USA v. Enrique Amaya


OPINION filed : AFFIRMED, decision not for publication. Alice M. Batchelder, Chief Circuit Judge; Damon J. Keith, Authoring Circuit Judge and Jane Branstetter Stranch, Circuit Judge.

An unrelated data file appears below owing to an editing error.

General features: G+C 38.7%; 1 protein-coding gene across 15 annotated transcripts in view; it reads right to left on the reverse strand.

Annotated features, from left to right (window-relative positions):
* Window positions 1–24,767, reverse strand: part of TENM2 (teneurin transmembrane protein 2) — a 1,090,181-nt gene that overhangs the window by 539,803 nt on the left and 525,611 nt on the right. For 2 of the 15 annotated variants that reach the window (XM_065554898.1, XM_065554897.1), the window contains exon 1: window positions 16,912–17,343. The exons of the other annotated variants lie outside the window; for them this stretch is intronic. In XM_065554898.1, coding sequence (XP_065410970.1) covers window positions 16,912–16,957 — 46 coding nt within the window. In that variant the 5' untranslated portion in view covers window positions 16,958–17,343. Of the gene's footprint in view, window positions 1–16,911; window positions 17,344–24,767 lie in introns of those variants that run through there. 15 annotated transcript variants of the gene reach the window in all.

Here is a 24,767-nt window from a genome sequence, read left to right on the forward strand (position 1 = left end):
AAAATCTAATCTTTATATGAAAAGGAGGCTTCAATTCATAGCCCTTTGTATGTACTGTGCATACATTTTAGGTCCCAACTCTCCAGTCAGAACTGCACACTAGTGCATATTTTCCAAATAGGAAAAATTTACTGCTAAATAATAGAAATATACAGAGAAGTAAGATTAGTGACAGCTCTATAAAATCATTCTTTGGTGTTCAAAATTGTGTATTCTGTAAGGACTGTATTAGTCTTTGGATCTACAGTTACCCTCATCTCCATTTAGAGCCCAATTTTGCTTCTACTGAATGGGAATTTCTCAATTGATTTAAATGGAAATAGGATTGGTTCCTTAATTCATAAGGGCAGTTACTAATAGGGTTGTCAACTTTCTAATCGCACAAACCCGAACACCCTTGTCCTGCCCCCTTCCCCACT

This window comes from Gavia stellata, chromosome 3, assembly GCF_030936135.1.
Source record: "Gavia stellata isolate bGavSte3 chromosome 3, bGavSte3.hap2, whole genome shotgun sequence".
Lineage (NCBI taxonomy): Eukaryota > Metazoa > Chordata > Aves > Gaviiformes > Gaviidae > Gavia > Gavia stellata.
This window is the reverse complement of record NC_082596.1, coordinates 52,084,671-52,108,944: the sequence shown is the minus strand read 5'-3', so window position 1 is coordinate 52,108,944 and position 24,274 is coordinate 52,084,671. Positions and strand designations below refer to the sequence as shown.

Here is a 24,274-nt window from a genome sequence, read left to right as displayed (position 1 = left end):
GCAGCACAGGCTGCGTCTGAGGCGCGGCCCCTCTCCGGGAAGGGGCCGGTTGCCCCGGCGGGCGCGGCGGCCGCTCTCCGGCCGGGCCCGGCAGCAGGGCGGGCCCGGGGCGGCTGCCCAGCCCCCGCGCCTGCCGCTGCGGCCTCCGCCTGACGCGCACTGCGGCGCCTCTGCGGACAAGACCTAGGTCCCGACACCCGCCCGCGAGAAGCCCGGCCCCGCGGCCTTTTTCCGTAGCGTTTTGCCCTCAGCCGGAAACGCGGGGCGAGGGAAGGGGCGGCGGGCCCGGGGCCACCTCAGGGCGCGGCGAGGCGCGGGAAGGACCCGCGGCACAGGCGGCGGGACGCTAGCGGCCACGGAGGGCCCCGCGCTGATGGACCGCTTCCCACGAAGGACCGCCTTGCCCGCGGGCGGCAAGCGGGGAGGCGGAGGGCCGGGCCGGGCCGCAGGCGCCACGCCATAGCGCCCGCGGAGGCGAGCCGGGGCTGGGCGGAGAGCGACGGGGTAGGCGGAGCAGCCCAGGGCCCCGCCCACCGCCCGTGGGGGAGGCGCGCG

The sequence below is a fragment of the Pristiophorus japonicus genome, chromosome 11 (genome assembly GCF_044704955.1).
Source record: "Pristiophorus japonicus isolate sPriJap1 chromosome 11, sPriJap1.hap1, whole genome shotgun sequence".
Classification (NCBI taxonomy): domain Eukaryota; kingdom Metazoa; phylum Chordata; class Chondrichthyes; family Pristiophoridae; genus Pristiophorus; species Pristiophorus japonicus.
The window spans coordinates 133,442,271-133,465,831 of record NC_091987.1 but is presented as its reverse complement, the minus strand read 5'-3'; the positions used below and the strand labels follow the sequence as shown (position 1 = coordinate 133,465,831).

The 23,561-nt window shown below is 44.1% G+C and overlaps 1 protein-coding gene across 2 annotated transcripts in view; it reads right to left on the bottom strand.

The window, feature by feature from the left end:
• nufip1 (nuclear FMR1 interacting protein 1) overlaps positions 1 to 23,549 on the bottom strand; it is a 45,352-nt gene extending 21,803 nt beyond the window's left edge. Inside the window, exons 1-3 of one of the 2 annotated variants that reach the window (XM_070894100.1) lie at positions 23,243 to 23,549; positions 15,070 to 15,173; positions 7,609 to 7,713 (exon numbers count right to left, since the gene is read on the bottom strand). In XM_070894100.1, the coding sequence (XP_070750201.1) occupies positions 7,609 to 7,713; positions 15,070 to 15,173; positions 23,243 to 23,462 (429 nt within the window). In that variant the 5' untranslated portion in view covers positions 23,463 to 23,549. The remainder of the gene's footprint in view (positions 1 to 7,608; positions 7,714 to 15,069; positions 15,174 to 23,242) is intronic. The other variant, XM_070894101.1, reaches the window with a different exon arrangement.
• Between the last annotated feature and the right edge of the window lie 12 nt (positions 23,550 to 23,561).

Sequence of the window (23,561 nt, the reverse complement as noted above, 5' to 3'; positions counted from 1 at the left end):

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Case: 12-2468 Document: 51-1 Filed: 08/04/2014 Page: 1 NOT RECOMMENDED FOR FULL-TEXT PUBLICATION File Name: 14a0588n.06 No. 12-2468 UNITED STATES COURT OF APPEALS FOR THE SIXTH CIRCUIT UNITED STATES OF AMERICA ) ) ) ) ) ) ) ) ) ) Plaintiff-Appellee, v. ENRIQUE AMAYA Defendant-Appellant. BEFORE: FILED Aug 04, 2014 DEBORAH S. HUNT, Clerk ON APPEAL FROM THE UNITED STATES DISTRICT COURT FOR THE EASTERN DISTRICT OF MICHIGAN BATCHELDER, Chief Judge; KEITH and STRANCH, Circuit Judges. DAMON J. KEITH, Circuit Judge. Enrique Amaya appeals the district court’s denial of his motion to suppress the results of wiretap authorization orders and the denial of his motion for severance, in connection with his prosecution for (and ultimate conviction of): conspiracy to travel in interstate commerce with intent to commit murder; using a firearm in furtherance of a crime of violence or drug trafficking offense causing death; and conspiracy to possess with intent to distribute 5 or more kilograms of cocaine. Because the district court did not err or abuse its discretion in denying Amaya’s motions, we AFFIRM. I. Amaya was involved in an extensive drug trafficking conspiracy, smuggling kilograms of cocaine from Mexico to Michigan, via a Colorado-based supplier named Joaquin LuceroCarrillo. When law enforcement officers seized over $220,000 that Amaya sent to LuceroCarrillo as payment, and later, nearly 5 kilograms of cocaine from one of Amaya’s couriers, Case: 12-2468 Document: 51-1 Filed: 08/04/2014 Page: 2 No. 12-2468 United States of America v. Enrique Amaya Amaya found himself deeply indebted to Lucero-Carrillo. Amaya plotted to have a hit-man murder Lucero-Carrillo in order to extinguish his debt. On June 1, 2010, the hit man murdered Lucero-Carrillo. Amaya and several other defendants were charged in a three-count superseding indictment with: conspiracy to travel in interstate commerce with intent to commit murder; using a firearm in furtherance of a crime of violence or drug trafficking offense causing death; and conspiracy to possess with intent to distribute 5 or more kilograms of cocaine. Amaya moved, pre-trial, to suppress wiretap evidence. R. 219: Motion to Suppress Fruits of Electronic Surveillance and for Evidentiary Hearing, PgID 1928-2210. The district court denied his motion. R. 346: Opinion and Order, PgID 3352-62. Four of Amaya’s codefendants pled guilty to the charges against them. Amaya and one co-defendant, Franklin Baquedano, opted to proceed to trial. After the government, Amaya, and Baquedano rested their cases, Amaya moved to sever. R. 240: Corrected Motion for Severance, PgID 1501-08. The district court denied the motion for severance and submitted the case for the jury’s consideration. R. 458: Trial Transcript, 5/31/12, PgID 5653-55. The jury then convicted Amaya on all charges and found Baquedano not guilty. R. 424: Jury Verdict Form, PgID 517374. The district court sentenced Amaya to life imprisonment on October 29, 2012, R. 444: Judgment, PgID 5409-13, and Amaya timely filed a notice of appeal. R. 448: Notice of Appeal, PgID 5428. II. A. The district court judges who issued wiretap authorizations properly found that the wiretap applications met the requirements of 18 U.S.C. § 2518(1)(c), and the trial court therefore did not err in denying Amaya’s motion to suppress. -2- Case: 12-2468 Document: 51-1 Filed: 08/04/2014 Page: 3 No. 12-2468 United States of America v. Enrique Amaya Amaya moved to suppress the fruits of three of the government’s wiretap applications. Each application for wiretap authorization was reviewed by a federal judge before the wiretap orders were extended. The trial court denied Amaya’s motions to suppress the fruits of the wiretap authorization orders, and Amaya now contends that doing so was error because the government did not sufficiently demonstrate necessity. In reviewing the validity of the wiretap authorizations, we “accord ‘great deference’ to the determinations of the issuing judge.” United States v. Corrado, 227 F.3d 528, 539 (6th Cir. 2000) (quoting United States v. Alfano, 838 F.2d 158, 162 (6th Cir. 1988)). Applications for a Title III wiretap authorization require “a full and complete statement as to whether or not other investigative procedures have been tried and failed or why they reasonably appear to be unlikely to succeed if tried or to be too dangerous.” United States v. Rice, 478 F.3d 704, 709-10 (6th Cir. 2007) (internal quotation omitted). The government must inform the deciding court “of the reasons for the investigators’ belief that . . . non-wiretap techniques have been or will likely be inadequate.” Alfano, 838 F.2d at 163-64 (internal quotation omitted). The so-called “necessity” requirement of 18 U.S.C. § 2518 ensures that wiretapping is not “routinely employed as the initial step in criminal investigations.” Id. at 163 (internal quotation omitted). The government “is not required to prove that every other conceivable method has been tried and failed or that all avenues of investigation have been exhausted.” United States v. Giacalone, 853 F.2d 470, 480 (6th Cir. 1988) (quoting Alfano, 838 F.2d at 163). Amaya bears the burden of production and persuasion. See United States v. Ogburn, 288 F. App’x 226, 236 (6th Cir. 2008); United States v. Smith, 783 F.2d 648, 650 (6th Cir. 1986). Yet, Amaya’s arguments, when compared with the record, are wholly unpersuasive. Though -3- Case: 12-2468 Document: 51-1 Filed: 08/04/2014 Page: 4 No. 12-2468 United States of America v. Enrique Amaya Amaya claims that the government’s applications were submitted in boilerplate fashion, the record reflects that the investigating federal agents described in great detail the investigative techniques that they had employed. The Special Agent’s October 2009 affidavit detailed the use of a number of investigative techniques that had been used in seeking evidence against Victor Medina, one of Amaya’s coconspirators. See 18 U.S.C. §§ 2510 (11), 2518 (10)(a) (showing that any party to an intercepted wire communication may move to suppress the contents of that communication). Importantly, the Special Agent explained that these myriad techniques had not produced fruitful results because of the conspirators’ ability to defeat those techniques, in demonstration of the necessity of wiretapping. See, e.g., R. 219-2: 10/05/09 Aff. of M. Jeneary (detailing multiple techniques that agents had used while investigating Amaya and noting that his location and ability to defeat physical surveillance methods made physical surveillance particularly unsuccessful). Agents determined that wiretapping would be the only way to obtain evidence of the drug trafficking conspiracy, given its geographic scope and the large number of people involved in the conspiracy. Federal judges agreed. In granting the first wiretap order in October 2009, Judge Zatkoff noted that the government had “adequately established that normal investigative procedures have been tried and failed, reasonably appear unlikely to succeed if continued, or reasonably appear unlikely to succeed if tried.” R. 468-2, PgID 5686. Applications for extensions of the wiretap authorization, the second of which specifically named Amaya, included even more detail, including descriptions of intercepted calls—providing additional evidence of the necessity of the wiretap orders. See R. 219-6: 11/04/09 Aff. of M. Jeneary, PgID 2032-43; R. 219-20: 05/13/10 -4- Case: 12-2468 Document: 51-1 Filed: 08/04/2014 Page: 5 No. 12-2468 United States of America v. Enrique Amaya Aff. of M. Jeneary, PgID 2100-14. Amaya’s contentions that the government applied for wiretap authorizations using boilerplate assertions are undercut by the record, and are meritless. B. Amaya was not prejudiced by the district court’s denial of his motion to sever. We have held that the decision to deny a motion to sever “rests within the wide discretion of the district court and will not be reversed absent an abuse of discretion.” United States v. Long, 190 F.3d 471, 476 (6th Cir. 1999). A defendant must demonstrate “compelling, specific, and actual prejudice from [the] court’s refusal to grant the motion to sever” in order to prevail on appeal. United States v. Driver, 535 F.3d 424, 427 (6th Cir. 2008) (quoting United States v. Saadey, 393 F.3d 669, 678 (6th Cir. 2005)). The Federal Rules of Criminal Procedure provide that “[i]f the joinder of offenses or defendants in an indictment . . . appears to prejudice a defendant or the government, the court may order separate trials of counts, sever the defendants’ trials, or provide any other relief that justice requires.” FED. R. CRIM. P. 14(a). However, it is preferable for defendants who are indicted together to be tried jointly. Long, 190 F.3d at 476. Moreover, a district court should sever properly joined defendants under Rule 14 only “if there is a serious risk that a joint trial would compromise a specific trial right of one of the defendants, or prevent the jury from making a reliable judgment about guilt or innocence.” Zafiro v. United States, 506 U.S. 534, 539 (1993). Amaya’s co-defendant, Baquedano, testified in his own defense after the government and Amaya had rested. After Baquedano’s testimony, Amaya moved for severance, arguing that Baquedano had presented an antagonistic defense. The district court denied the motion and submitted the case to the jury for a verdict. Amaya now argues that Baquedano’s testimony linked him to drug trafficking, and was thus unfairly prejudicial. -5- Case: 12-2468 Document: 51-1 Filed: 08/04/2014 Page: 6 No. 12-2468 United States of America v. Enrique Amaya Again, Amaya’s argument is unpersuasive. Mutually antagonistic defenses do not alone create the kind of prejudice against which Rule 14 offers protection. Zafiro, 506 U.S. at 538-39. The record reflects that a multitude of evidence apart from Baquedano’s testimony linked Amaya to drug trafficking. See, e.g., R. 410, PgID 4377-86. The government also correctly notes that had Amaya’s motion been granted, the government would have been able to call Baquedano as a witness against Amaya. Gov. Br. at 45. Because he has not shown that his trial rights were compromised or that the jury was prevented from reaching a reliable verdict, Amaya has not demonstrated that his motion for severance should have been granted. Even if Amaya had successfully shown evidence of prejudice, the district court instructed the jury to consider each defendant and each charge separately. Such limiting instructions often cure potential prejudice. See Driver, 535 F.3d at 427. Amaya has not shown that the jury failed to follow the district court’s instructions, and has otherwise failed to demonstrate that he suffered any other actual prejudice. Accordingly, we cannot find that the district court abused its wide discretion in denying Amaya’s motion to sever. We AFFIRM. -6-